Let the Children ...

I sat down last night to design a presentation for a Bible study group about our recent adventure. How do you condense three weeks and 1000 photos (plus a dozen or so small video clips) into one short presentation? It's the same question I have asked myself every time I've considered writing about our adventure on this blog: how do you convey the essence of the trip without boring everyone to tears?

I believe the answer comes down to relationships. It is the relationships that we had with the children that we miss most. Not the scenery (actually we didn't see a lot apart from the village and jungle), not the food (I admit to expressing relief when I arrived home and Son#5 informed me we were out of rice - although I do miss the freshly picked mango, pineapple and papaya), not the climate (a little too humid for my liking most days), and not the laid back aspect of the trip (must have missed that while we were busy assisting with teaching several grades a day).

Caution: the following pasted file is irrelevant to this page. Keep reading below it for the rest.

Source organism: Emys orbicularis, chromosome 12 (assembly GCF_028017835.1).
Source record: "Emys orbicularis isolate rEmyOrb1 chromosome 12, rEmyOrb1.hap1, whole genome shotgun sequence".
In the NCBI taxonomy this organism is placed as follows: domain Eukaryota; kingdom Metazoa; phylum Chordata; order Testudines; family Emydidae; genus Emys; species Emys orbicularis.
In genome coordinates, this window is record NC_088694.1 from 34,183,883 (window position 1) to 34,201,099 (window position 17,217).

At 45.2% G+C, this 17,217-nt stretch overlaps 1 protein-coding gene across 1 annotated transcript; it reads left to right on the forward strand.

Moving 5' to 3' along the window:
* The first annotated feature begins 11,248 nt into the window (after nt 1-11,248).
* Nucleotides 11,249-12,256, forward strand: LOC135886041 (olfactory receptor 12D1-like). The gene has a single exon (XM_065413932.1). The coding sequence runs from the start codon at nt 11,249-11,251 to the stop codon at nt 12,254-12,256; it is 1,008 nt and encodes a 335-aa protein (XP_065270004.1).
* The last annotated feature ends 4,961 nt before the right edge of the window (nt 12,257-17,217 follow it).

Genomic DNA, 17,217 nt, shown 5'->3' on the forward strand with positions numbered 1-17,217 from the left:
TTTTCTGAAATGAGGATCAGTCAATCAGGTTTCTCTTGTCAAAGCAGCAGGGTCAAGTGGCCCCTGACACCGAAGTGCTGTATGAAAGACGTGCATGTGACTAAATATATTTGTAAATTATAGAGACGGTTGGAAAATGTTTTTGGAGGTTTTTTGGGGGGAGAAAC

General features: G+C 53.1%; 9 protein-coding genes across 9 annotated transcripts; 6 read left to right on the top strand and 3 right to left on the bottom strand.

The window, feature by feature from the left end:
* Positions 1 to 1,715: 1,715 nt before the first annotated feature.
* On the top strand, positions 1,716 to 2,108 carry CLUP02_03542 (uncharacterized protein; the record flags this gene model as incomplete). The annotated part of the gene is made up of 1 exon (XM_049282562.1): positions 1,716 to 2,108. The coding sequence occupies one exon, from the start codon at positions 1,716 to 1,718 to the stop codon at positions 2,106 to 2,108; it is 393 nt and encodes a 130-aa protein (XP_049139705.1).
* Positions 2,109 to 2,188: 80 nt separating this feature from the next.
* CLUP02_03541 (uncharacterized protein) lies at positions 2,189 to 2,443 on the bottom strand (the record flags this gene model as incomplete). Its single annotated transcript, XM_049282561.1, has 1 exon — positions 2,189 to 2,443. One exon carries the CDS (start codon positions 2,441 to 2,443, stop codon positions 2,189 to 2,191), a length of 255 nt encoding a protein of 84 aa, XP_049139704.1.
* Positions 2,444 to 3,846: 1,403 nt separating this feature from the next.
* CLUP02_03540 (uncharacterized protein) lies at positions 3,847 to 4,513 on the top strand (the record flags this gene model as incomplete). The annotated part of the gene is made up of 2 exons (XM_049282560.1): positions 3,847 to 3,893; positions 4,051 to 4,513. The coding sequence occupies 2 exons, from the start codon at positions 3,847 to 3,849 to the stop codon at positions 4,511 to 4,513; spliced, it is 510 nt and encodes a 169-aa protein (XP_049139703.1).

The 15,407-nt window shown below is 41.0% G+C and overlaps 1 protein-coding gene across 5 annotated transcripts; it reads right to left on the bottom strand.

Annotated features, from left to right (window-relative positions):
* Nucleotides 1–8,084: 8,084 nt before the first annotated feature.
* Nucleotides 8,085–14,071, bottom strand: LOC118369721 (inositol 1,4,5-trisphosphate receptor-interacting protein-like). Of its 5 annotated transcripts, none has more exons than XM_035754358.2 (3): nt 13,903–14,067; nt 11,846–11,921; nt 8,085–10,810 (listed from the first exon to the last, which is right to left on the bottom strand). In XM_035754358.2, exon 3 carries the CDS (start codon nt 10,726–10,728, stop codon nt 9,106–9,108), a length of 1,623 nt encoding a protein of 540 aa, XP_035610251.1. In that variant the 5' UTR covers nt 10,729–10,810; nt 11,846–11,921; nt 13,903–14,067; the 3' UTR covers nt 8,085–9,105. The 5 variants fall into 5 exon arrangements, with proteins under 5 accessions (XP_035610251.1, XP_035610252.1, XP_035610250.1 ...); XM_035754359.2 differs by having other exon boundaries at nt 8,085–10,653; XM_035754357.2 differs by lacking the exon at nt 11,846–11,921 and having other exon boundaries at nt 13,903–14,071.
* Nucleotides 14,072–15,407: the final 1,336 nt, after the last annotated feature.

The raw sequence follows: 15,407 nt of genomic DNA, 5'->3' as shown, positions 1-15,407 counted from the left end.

No, it was the children. Children with beautiful faces, happy smiles, huge hearts and even bigger hugs. Children who came from a variety of backgrounds, many of them where the term 'dysfunctional' doesn't even begin to describe the heartache they have suffered. Children who completely and solidly stole our hearts.

And not just the children. Teens, and older persons who showed such amazing courage and resilience. Who opened their hearts to us and humbled us with their love and trust and showed us who the real spiritual giants are (and it wasn't the Westerners).

Relationships.

And it is because of these relationships that we long to go back. That we desire to take our family back because we can picture how our sons and daughters-in-law and grandchildren would fall madly in love with the children. Just as we did.

I'm reluctant to share individual photos or stories because these are real lives - but perhaps what I can share will give you a glimpse into the hearts of these beautiful generous people and the reason we so much want to return one day.












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